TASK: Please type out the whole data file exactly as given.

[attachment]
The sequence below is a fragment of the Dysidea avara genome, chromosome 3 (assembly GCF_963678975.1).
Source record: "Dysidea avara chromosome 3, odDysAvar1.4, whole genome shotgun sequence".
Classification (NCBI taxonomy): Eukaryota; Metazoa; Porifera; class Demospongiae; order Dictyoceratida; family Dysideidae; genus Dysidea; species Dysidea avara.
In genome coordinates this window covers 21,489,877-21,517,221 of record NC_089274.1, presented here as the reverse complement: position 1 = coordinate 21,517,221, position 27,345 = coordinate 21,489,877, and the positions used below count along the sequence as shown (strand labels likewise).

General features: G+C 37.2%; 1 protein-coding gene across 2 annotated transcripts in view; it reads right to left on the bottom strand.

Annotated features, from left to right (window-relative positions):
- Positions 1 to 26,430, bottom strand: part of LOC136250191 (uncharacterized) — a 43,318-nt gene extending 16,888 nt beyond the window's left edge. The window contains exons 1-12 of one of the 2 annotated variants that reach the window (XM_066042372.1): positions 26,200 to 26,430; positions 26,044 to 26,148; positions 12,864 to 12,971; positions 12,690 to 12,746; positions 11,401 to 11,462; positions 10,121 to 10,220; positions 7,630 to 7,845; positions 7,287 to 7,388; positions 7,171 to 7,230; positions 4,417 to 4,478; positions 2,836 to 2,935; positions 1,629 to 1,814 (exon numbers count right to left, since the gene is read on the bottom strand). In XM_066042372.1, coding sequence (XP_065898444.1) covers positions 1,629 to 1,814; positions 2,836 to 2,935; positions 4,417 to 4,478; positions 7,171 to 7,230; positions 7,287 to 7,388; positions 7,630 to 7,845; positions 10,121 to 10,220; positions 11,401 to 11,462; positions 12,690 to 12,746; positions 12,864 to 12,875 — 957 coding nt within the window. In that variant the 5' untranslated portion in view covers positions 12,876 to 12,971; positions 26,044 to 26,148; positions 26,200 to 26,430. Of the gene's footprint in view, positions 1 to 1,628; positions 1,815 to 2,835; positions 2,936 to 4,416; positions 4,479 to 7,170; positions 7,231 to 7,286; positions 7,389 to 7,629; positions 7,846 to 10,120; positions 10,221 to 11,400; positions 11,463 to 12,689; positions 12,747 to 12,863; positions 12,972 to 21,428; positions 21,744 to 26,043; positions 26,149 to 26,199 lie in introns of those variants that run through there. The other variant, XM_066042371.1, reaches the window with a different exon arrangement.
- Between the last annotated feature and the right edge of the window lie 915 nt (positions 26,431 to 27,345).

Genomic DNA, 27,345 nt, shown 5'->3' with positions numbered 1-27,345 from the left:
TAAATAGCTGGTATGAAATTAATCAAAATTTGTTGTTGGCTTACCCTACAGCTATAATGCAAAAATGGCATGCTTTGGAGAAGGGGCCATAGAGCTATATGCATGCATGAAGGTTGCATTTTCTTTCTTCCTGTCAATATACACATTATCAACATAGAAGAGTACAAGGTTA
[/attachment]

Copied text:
The sequence below is a fragment of the Dysidea avara genome, chromosome 3 (assembly GCF_963678975.1).
Source record: "Dysidea avara chromosome 3, odDysAvar1.4, whole genome shotgun sequence".
Classification (NCBI taxonomy): Eukaryota; Metazoa; Porifera; class Demospongiae; order Dictyoceratida; family Dysideidae; genus Dysidea; species Dysidea avara.
In genome coordinates this window covers 21,489,877-21,517,221 of record NC_089274.1, presented here as the reverse complement: position 1 = coordinate 21,517,221, position 27,345 = coordinate 21,489,877, and the positions used below count along the sequence as shown (strand labels likewise).

General features: G+C 37.2%; 1 protein-coding gene across 2 annotated transcripts in view; it reads right to left on the bottom strand.

Annotated features, from left to right (window-relative positions):
- Positions 1 to 26,430, bottom strand: part of LOC136250191 (uncharacterized) — a 43,318-nt gene extending 16,888 nt beyond the window's left edge. The window contains exons 1-12 of one of the 2 annotated variants that reach the window (XM_066042372.1): positions 26,200 to 26,430; positions 26,044 to 26,148; positions 12,864 to 12,971; positions 12,690 to 12,746; positions 11,401 to 11,462; positions 10,121 to 10,220; positions 7,630 to 7,845; positions 7,287 to 7,388; positions 7,171 to 7,230; positions 4,417 to 4,478; positions 2,836 to 2,935; positions 1,629 to 1,814 (exon numbers count right to left, since the gene is read on the bottom strand). In XM_066042372.1, coding sequence (XP_065898444.1) covers positions 1,629 to 1,814; positions 2,836 to 2,935; positions 4,417 to 4,478; positions 7,171 to 7,230; positions 7,287 to 7,388; positions 7,630 to 7,845; positions 10,121 to 10,220; positions 11,401 to 11,462; positions 12,690 to 12,746; positions 12,864 to 12,875 — 957 coding nt within the window. In that variant the 5' untranslated portion in view covers positions 12,876 to 12,971; positions 26,044 to 26,148; positions 26,200 to 26,430. Of the gene's footprint in view, positions 1 to 1,628; positions 1,815 to 2,835; positions 2,936 to 4,416; positions 4,479 to 7,170; positions 7,231 to 7,286; positions 7,389 to 7,629; positions 7,846 to 10,120; positions 10,221 to 11,400; positions 11,463 to 12,689; positions 12,747 to 12,863; positions 12,972 to 21,428; positions 21,744 to 26,043; positions 26,149 to 26,199 lie in introns of those variants that run through there. The other variant, XM_066042371.1, reaches the window with a different exon arrangement.
- Between the last annotated feature and the right edge of the window lie 915 nt (positions 26,431 to 27,345).

Genomic DNA, 27,345 nt, shown 5'->3' with positions numbered 1-27,345 from the left:
TAAATAGCTGGTATGAAATTAATCAAAATTTGTTGTTGGCTTACCCTACAGCTATAATGCAAAAATGGCATGCTTTGGAGAAGGGGCCATAGAGCTATATGCATGCATGAAGGTTGCATTTTCTTTCTTCCTGTCAATATACACATTATCAACATAGAAGAGTACAAGGTTA